Every weekday throughout the season, ESPNNewYork.com will tackle a burning question about the Knicks in our "Opening Tip" segment.
Today's Burning Question: Is Tyson Chandler playing hurt, feeling the effects of the smaller lineups or a little of both?
When Amar'e Stoudemire went down before the season started with a left knee injury, Mike Woodson decided to move Carmelo Anthony to power forward. That meant Tyson Chandler's interior defense became even more critical.
Fortunately for him, the Knicks' perimeter defense was so good through the first eight games of the season that he didn't have to work as hard down low. They were allowing the fewest field goal attempts in the restricted area (190), and the ninth-fewest points in the paint per game (38.8). But in the past two games against the Rockets and Pistons, the Knicks have given up 100 points in the paint.
Not only has the perimeter D taken a backseat, but clearly Chandler hasn't been himself. He bumped his left knee in the early stages of the Rockets game, and then Omer Asik went on to dominate. He finished with 18 points and 14 rebounds. Also, James Harden and Chandler Parsons scored at the rim without much pressure.
Then against the Pistons -- with Chandler wearing a left knee brace -- centers Greg Monroe and Andre Drummond got inside fairly easily for points and rebounds, respectively. In addition, Detroit was able to swoop in for several uncontested backdoor layups.
The Pistons' bigs were so effective that Chandler didn't even have a rebound in the first half. He seemed a step slow to the basket -- even up the court during transition opportunities -- and he even misread a couple of passes, allowing the ball to go right through his hands. He also didn't appear to put up much of a fight against his opponents whenever a shot went up. Overall on the season, the Knicks rank fifth-worst in second-chance points per game (11.5).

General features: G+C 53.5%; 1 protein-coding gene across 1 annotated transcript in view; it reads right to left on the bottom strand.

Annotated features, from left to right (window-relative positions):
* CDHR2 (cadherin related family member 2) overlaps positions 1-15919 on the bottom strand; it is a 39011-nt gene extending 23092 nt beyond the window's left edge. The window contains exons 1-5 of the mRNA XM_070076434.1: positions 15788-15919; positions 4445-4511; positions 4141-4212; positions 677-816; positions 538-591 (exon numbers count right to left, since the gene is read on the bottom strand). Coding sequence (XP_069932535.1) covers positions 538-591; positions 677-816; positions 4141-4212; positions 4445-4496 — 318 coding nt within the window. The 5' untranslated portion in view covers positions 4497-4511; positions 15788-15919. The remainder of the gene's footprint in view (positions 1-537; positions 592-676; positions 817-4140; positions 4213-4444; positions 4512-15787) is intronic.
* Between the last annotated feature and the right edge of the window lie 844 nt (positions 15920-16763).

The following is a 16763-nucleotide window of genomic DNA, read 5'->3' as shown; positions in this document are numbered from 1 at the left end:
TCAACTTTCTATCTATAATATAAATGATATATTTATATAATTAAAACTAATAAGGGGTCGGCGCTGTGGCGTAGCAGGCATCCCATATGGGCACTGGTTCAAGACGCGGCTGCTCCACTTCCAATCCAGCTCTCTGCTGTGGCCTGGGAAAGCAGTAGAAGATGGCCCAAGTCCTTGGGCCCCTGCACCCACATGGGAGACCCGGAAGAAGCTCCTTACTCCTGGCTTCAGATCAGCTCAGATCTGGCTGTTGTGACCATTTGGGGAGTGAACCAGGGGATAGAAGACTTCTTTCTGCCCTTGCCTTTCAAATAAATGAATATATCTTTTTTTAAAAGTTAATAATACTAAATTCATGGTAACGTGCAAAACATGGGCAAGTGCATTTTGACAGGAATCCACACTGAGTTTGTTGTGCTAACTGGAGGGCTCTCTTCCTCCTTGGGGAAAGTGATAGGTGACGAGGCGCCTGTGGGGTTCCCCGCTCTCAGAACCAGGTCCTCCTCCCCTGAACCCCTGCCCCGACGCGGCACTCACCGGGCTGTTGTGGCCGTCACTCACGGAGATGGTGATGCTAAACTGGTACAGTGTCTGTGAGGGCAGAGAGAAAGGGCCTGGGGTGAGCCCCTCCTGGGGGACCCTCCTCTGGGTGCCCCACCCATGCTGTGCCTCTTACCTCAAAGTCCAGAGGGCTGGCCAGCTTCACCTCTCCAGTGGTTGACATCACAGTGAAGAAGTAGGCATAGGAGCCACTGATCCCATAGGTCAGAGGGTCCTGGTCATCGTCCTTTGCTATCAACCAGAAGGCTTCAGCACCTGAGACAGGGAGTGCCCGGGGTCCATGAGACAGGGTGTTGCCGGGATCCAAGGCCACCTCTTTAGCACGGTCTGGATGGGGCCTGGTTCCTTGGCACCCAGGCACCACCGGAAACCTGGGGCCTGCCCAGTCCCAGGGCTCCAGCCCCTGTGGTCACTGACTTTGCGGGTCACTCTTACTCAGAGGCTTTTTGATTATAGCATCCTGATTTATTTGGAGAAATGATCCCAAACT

Whether or not Chandler is a little banged up, he's unquestionably having to work harder than ever inside due to the Knicks' smaller starting five and lineups throughout the game. While Rasheed Wallace is getting burn, Marcus Camby and Kurt Thoms have been hardly logging minutes. So Chandler is being relied upon a lot more so far this season, and there could be some fatigue catching up to him -- perhaps the reason for some of his mental mishaps.
Fortunately, Wallace has been a huge help -- he's one of the best one-on-one defenders in the NBA -- and he'll especially be needed to assist Chandler on Monday night facing center Brook Lopez. He's averaging a Nets-high 19.4 points per game for the 11th-best team in points in the paint per game (42.2).
Looking ahead, Camby needs to get into better game shape quickly. That, according to Woodson, is the biggest reason why the backup center has been playing very limited minutes. Once Camby's role is increased, it will definitely alleviate pressure off of Chandler.
Hopefully, Stoudemire eventually helps out down low as well. He'll be looked upon to become more of a rebounding and interior defensive threat -- two big areas of concern for the Knicks. In the past, he was sometimes labeled as "soft" for avoiding getting called for fouls and not being aggressive enough on the glass. In fact, he's never averaged more than 10 rebounds per game in his career.
It's a long season, folks -- and we're only 12 games in. A lot can change, more so positively.
What are you most concerned about with Chandler? Leave us your comments below.
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